Evangelical Community Chapel at Liberal: a Molalla, Oregon Church

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Hebrews 6

March 18th, 2012 by Vic

March 18, 2012

Hebrews 6

“We have an Anchor”

 

The first 3 verses are a conclusion to the previous chapter.  On the basis of what has just been said, “Keep growing up!”  5:14 says the mature person continues to train himself to distinguish good from evil.  It is eternally important that we can make a distinction between good and evil.  When the Bible speaks of an unpardonable sin it is talking of the person who no longer can distinguish between good and evil.

 

6:1  Therefore let us leave the elementary teaching about Christ and press on to maturity.  The two Greek words translated “leaving” and “press on” need to be understood correctly.  The word translated “leaving” is a verb meaning “to put or place,” with the prefix ‘a’ which means “off” or “away” (aphiemi (ἀφιεμι)).  The prefix implies separation.  The word speaks not only of the literal removal of one object from the vicinity to another, but also of the departure from antecedent relationships.  The basic idea in the verb is that of an action which causes a separation.  The various meanings of the word include: “to send away, to bid go away or depart, to let go, to send from one’s self, to let alone, to let be, to disregard, to abandon.”  In Matthew 13:36 and Mark 4:36, this word is used of the sending away of the multitudes.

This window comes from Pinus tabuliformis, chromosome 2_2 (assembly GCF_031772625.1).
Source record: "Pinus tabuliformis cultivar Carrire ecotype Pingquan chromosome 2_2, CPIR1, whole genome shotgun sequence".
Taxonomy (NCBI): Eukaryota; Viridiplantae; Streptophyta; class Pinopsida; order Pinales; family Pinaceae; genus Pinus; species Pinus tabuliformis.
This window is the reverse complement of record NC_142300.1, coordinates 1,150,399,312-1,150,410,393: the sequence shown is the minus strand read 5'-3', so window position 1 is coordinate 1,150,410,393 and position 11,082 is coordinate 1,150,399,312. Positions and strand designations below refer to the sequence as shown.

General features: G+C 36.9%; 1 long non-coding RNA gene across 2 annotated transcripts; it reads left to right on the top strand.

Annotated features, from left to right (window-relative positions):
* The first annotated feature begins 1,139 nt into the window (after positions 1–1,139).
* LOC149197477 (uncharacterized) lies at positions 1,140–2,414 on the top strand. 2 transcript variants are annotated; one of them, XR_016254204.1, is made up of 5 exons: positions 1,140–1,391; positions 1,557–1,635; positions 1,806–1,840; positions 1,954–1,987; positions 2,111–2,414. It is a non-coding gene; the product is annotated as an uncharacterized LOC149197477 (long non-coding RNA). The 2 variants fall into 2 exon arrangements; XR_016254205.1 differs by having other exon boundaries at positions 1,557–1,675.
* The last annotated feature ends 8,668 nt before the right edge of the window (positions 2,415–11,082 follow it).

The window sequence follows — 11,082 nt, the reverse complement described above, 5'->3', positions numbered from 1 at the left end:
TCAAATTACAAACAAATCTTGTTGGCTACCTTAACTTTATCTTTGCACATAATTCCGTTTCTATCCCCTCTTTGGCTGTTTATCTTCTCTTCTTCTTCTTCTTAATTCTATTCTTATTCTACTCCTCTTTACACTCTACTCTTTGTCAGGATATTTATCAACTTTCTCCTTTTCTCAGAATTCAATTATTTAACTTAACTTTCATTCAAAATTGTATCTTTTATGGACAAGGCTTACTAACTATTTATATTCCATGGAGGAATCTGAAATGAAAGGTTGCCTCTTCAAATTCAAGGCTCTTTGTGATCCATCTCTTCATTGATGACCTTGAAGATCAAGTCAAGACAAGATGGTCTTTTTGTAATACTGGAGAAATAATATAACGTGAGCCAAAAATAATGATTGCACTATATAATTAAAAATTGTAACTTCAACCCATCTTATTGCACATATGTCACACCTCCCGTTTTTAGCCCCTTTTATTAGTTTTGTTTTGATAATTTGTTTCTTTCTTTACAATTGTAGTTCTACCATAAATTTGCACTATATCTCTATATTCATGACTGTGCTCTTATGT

The Greek grammar tells us that the action of “leaving” precedes the action of “let us go on.” The aorist tense speaks of a once for all action.  We could translate, “Therefore, having left once for all the principles of the doctrine of Christ, let us go on to perfection.” The act of leaving is the pre-requisite to going on.  If you want to grow up you have to separate yourself from childish things.

The verb translated “press on” or “let us go on” means “to carry or bear,” (phero (φερο)).  The word is in the passive voice, which means that the subject is passive or inactive itself and is being acted upon by some outside agent. Thus we could more accurately translate the word, “leaving once for all … let us be carried along.”  It’s the paradox mentioned in 4:11.  Work to enter rest.  Faith and works go together.

 

I believe this letter was written to Christians.  The term ‘telios’ (maturity, completion or perfection) was used by the Greeks to describe a ship under full sail before the wind.  It is also used of being borne on to a higher stage of instruction.  “Let’s go on and do some graduate studies.”  As a Christian the Spirit of Christ lives in you and you surrender to His will and ways.  In Christ you live as you were created to live and by His Spirit you are carried along to maturity.  Like a ship your power comes from the wind.

 

It is Christians here who are commanded to leave and be carried on to perfection.  If a person sets out on a journey to a city and reaches that city, he is said to have perfected or completed his journey.  Our perfection is being and doing what is in harmony with the purpose of our creation.